Given the blizzard of 2014 and plenty of school cancelations in the Midwest, there has been plenty of time for us teachers to be taught via movies, blogs, books, etc. During these ‘lessons,’ I noticed a common theme; people always need a leader.
An old Irish poet named W.B. Yeats said that “Education is not the filling of a pail, but the lighting of a fire.” Dead Poets Society and Stand and Deliver are both great reminders that students will run through a brick wall for a leader that they believe in. The students in Stand and Deliver even come in on Saturdays in order to eventually pass the AP calculus test. In Dead Poets Society, we see Dr. Keating (Robin Williams) convince a bunch of adolescent teens to get jazzed up about poetry. Are you lighting a fire in your kids with the way you lead them? Are you a flowing stream or a stagnant pond?
In the Ted Talks (ted.com) “Hacking Language Learning” and “How to Learn Any Language in Six Months,” I was forced to reflect on how vital it is to have an excellent leader in the foreign language classroom. Given the number of errors that students will make in our classes, it is so important that we know how to keep our students moving forward amidst failure after failure. And that’s the true mark of a leader- can you get your students to do things they may not want to do (engage in class) in order to arrive at a place where they do want to be (bilingual)?
In Benny Lewis’s Ted Talk (Hacking Language Learning), he said he was resolved to commit over 100 errors a day as he practiced the language. Could we bring our kids to this level of confidence and security? Do we regularly communicate “This is important, you can do it, and I won’t give up on you”? We have all had THAT leader in our life that brought us to the place we are at now. Also, we need to be able to create an ethos in our classroom where errors are encouraged. This is no easy task given the current educational system that stigmatizes error and failure. But as leaders in our classrooms, schools and communities, we need to be thermostats, not thermometers. We cannot expect nervous adolescent ‘Johnny’ (who has a major crush on the girl next to him) to comfortably communicate at an infant’s level in another language and still come back to class. It is our job to make Johnny look like the hero of the universe every time he makes an effort.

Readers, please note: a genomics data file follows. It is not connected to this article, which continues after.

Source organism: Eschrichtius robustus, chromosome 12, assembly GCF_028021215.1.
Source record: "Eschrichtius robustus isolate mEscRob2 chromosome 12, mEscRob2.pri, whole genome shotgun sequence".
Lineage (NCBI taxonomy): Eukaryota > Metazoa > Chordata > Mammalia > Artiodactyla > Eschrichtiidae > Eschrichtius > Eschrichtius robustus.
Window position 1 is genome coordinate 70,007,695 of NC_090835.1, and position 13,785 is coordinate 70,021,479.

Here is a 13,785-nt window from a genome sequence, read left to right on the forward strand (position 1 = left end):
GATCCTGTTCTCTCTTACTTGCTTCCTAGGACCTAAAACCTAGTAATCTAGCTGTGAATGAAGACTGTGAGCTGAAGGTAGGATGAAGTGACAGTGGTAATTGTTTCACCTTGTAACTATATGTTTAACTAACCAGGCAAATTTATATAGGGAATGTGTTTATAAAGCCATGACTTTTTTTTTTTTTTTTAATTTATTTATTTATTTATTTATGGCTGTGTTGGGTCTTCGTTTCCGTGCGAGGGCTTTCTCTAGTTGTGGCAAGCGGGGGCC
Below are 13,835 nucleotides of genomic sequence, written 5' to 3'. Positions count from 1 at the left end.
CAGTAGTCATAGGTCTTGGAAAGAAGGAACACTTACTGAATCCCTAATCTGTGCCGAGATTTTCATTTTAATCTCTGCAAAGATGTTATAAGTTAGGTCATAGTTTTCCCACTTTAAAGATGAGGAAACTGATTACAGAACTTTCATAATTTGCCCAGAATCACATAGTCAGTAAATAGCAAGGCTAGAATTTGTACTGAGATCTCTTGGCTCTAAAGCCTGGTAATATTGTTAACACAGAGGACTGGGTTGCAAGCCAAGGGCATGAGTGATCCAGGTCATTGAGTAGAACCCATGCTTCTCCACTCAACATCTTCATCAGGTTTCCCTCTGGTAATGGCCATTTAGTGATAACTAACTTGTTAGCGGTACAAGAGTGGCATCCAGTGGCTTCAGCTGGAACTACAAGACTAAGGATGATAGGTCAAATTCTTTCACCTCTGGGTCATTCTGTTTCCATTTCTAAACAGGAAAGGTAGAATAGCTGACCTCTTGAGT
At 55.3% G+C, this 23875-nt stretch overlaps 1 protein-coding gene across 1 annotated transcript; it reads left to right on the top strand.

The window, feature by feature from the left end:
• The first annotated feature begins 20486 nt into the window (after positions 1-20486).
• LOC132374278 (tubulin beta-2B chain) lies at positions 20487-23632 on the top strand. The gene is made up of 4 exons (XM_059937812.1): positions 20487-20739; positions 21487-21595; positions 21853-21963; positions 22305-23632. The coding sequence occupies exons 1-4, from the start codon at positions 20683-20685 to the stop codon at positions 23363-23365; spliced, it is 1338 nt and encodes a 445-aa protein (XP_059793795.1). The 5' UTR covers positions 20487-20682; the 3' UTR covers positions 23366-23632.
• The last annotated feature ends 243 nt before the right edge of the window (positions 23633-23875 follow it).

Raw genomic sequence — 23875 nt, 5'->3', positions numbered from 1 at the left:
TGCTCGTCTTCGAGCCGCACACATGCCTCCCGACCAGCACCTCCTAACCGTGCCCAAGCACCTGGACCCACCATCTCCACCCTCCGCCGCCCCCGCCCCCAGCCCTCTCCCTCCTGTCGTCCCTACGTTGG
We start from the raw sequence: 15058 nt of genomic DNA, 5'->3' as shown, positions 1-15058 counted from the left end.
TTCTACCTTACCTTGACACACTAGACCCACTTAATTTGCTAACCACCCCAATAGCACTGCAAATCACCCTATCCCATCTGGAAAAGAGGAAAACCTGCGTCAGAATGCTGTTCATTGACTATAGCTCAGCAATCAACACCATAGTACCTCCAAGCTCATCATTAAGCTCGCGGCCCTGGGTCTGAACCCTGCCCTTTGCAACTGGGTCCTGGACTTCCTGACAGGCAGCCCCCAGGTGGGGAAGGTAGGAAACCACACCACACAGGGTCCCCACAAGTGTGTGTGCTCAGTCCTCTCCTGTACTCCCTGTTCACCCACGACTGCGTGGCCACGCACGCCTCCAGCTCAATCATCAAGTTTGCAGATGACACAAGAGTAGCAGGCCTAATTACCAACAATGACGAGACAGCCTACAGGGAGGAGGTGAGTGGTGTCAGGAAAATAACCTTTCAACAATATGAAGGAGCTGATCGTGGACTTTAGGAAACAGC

A final note on leading in the foreign language classroom based upon Tim Elmore’s leadership material (growing leaders.com)… Students need some clarity from their leader. This is not an easy task considering learning a foreign language does require a certain level of tolerance for ambiguity. This can be a source of extreme frustration for even some very gifted students. It is our job to alleviate this stress that comes with the territory and help students gain traction. Dr. Elmore asks the question, “Are you a flood or a river?” A flood moves in a bunch of different directions and only causes destruction whereas a river moves in one constant direction and causes flourishing. Translation: don’t try every idea you read on Twitter in a two week span. This helter-skelter approach is sure to do more harm than good. Rather get some momentum going with your students before you throw them completely in the deep end.
David Seibel is a third-year Spanish teacher in Indiana with a passion for engaging students in language learning. He spends his free time serving in his church, working out, and reading.
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